Thursday, September 16, 2010

The Sources of the Nile

Avram Davidson (1923-1993) was a well-known author of science fiction, fantasy and mystery. He published over 200 short stories and essays and 19 novels. His style was to look at things from left field and then present an original insight. For example, his story Or All the Sea with Oysters was about the life cycle of things like coat hangers and safety pins. Sounds boring? It won the Hugo (top science fiction award) for the best short story of 1958. In 1961 he won an Edgar for one of his mystery stories, so he’s definitely up our street, too. In the same year he published a short story in the Magazine of Fantasy and Science Fiction titled The Sources of the Nile.

I can only speculate what led to the story, but I imagine he looked at the explosion of fads and trends – changing rapidly and unpredictably – and perhaps he was wondering why his books received critical acclaim but seldom registered on the best seller scales. If one thinks about it, it's very hard to understand why some things take off and others – superficially better in every respect – vanish without trace. The premise of his story is that there is actually a person – one man – who starts the trends. He doesn’t know anything about what he does or how he does it. One day he just starts wearing cut-off jeans because he feels like it. Pretty soon every teenager is doing the same. The action is around Madison Avenue’s attempts to track him down for their own obvious advantage. The story has always stuck in my mind because the basic question is so fascinating. What are the sources of the Nile?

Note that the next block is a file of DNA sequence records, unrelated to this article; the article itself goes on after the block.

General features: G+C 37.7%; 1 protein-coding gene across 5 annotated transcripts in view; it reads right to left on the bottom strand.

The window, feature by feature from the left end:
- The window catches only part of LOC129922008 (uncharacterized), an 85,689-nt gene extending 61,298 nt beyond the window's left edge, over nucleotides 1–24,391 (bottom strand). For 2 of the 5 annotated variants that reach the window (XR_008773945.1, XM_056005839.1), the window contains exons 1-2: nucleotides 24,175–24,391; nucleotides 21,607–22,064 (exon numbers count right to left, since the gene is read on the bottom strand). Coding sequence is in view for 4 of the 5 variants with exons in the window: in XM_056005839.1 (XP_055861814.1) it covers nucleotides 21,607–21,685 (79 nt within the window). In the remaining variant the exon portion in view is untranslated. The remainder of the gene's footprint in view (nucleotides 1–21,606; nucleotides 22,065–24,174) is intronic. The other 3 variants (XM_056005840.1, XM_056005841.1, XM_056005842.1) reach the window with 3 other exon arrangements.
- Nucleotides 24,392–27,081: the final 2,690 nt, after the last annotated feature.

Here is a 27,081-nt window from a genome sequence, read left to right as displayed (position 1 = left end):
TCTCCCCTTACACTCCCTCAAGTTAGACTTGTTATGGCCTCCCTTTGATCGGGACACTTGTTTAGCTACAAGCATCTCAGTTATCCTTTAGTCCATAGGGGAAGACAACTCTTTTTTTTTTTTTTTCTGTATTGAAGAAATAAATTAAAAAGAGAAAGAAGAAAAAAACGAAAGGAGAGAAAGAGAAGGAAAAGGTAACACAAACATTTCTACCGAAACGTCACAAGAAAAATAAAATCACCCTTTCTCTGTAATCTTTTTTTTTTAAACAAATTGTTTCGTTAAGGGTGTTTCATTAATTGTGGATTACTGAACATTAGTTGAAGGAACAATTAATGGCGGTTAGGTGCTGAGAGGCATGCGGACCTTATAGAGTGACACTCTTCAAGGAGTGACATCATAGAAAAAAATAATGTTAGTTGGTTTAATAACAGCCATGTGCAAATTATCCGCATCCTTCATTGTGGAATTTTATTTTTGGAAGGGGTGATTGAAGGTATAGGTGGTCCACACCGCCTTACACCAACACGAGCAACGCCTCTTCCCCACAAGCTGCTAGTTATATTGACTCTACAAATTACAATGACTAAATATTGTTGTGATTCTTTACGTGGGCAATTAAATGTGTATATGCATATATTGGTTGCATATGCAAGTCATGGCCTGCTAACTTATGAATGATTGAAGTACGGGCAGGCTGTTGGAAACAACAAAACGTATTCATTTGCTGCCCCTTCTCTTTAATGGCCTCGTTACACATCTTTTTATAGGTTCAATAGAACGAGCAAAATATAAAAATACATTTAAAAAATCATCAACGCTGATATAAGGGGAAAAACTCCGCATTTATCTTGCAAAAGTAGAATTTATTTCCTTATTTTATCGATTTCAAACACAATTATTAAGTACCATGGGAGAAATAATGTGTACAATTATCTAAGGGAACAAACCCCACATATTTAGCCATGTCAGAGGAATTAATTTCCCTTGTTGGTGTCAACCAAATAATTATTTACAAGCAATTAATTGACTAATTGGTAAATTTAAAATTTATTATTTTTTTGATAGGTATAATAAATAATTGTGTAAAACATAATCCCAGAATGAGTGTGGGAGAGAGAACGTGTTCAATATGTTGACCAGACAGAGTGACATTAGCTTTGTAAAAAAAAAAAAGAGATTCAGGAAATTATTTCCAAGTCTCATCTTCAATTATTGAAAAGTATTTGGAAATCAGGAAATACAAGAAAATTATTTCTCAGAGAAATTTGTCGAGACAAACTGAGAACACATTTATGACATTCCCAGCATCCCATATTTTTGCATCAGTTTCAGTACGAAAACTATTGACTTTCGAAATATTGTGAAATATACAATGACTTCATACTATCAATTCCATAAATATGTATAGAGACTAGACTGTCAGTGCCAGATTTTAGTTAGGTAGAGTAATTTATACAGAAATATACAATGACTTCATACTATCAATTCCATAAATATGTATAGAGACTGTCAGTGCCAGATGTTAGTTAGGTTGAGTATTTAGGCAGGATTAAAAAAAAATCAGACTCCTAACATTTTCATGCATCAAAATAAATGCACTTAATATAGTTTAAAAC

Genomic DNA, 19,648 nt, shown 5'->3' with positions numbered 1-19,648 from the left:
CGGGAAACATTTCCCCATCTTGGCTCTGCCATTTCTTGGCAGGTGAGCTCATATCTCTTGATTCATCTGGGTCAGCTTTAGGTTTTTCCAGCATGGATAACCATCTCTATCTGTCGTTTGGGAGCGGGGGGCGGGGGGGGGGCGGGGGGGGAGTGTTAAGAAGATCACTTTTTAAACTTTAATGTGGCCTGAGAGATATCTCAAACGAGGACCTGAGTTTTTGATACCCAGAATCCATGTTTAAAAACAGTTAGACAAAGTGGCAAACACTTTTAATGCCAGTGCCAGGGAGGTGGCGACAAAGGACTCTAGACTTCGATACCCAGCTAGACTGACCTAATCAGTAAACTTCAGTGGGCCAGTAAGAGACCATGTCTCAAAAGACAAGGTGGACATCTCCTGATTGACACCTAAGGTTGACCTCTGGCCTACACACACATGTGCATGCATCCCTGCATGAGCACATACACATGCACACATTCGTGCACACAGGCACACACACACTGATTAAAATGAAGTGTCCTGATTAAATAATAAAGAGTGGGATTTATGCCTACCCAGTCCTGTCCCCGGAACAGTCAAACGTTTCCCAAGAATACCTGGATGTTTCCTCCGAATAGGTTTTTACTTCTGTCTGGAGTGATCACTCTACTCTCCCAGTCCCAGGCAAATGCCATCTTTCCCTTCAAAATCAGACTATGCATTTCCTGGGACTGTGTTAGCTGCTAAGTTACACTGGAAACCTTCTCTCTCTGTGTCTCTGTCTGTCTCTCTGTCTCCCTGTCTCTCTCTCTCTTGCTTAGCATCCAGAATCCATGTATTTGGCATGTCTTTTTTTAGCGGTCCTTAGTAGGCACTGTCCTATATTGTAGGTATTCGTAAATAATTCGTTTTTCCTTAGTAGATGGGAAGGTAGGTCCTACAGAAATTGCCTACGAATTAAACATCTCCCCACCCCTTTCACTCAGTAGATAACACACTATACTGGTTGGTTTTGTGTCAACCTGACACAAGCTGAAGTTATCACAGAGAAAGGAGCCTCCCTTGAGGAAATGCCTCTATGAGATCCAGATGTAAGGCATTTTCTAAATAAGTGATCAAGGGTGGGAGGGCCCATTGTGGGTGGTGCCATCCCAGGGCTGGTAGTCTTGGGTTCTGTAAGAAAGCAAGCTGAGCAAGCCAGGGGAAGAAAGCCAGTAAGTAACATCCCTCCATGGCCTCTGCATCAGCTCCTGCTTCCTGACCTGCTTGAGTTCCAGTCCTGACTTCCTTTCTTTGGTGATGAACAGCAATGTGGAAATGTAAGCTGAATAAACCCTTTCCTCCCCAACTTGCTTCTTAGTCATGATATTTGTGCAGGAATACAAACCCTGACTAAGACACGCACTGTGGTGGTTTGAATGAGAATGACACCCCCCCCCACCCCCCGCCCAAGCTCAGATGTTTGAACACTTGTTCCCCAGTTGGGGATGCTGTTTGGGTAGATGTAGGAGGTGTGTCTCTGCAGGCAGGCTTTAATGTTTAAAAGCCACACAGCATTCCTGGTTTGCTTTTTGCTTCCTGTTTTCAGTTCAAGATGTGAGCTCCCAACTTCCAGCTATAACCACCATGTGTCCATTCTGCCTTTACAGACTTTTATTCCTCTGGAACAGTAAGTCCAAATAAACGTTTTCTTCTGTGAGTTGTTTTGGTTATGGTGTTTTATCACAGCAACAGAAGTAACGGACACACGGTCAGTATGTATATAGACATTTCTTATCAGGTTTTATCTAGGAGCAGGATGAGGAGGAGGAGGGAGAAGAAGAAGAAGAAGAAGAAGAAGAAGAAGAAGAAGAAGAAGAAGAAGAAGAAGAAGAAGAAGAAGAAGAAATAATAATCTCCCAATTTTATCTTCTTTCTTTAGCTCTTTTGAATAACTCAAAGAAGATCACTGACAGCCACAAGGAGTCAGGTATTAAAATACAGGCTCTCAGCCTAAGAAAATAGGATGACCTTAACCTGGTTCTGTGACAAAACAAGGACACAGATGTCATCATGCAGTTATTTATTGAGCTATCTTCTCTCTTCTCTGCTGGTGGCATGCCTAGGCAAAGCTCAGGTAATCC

I’ve just finished reading the second Stieg Larson book. In retrospect I quite enjoyed it although there were a few points when I thought it would be what 4MAers call a DNF – Did Not Finish. Anyway, this blog isn’t about that. If you’d like to read an amusing tongue-in-cheek look at the issue from a mystery writer’s viewpoint, take a look at Kwei Quartey’s blog The Girl Who Kicked the Termite Hill.
I’m interested in what generates the phenomenal success that the books enjoy.  I’m not talking about plot, characters, writing.  That can make success.  I’m talking about the super-star one-in-a-million success that these books enjoy.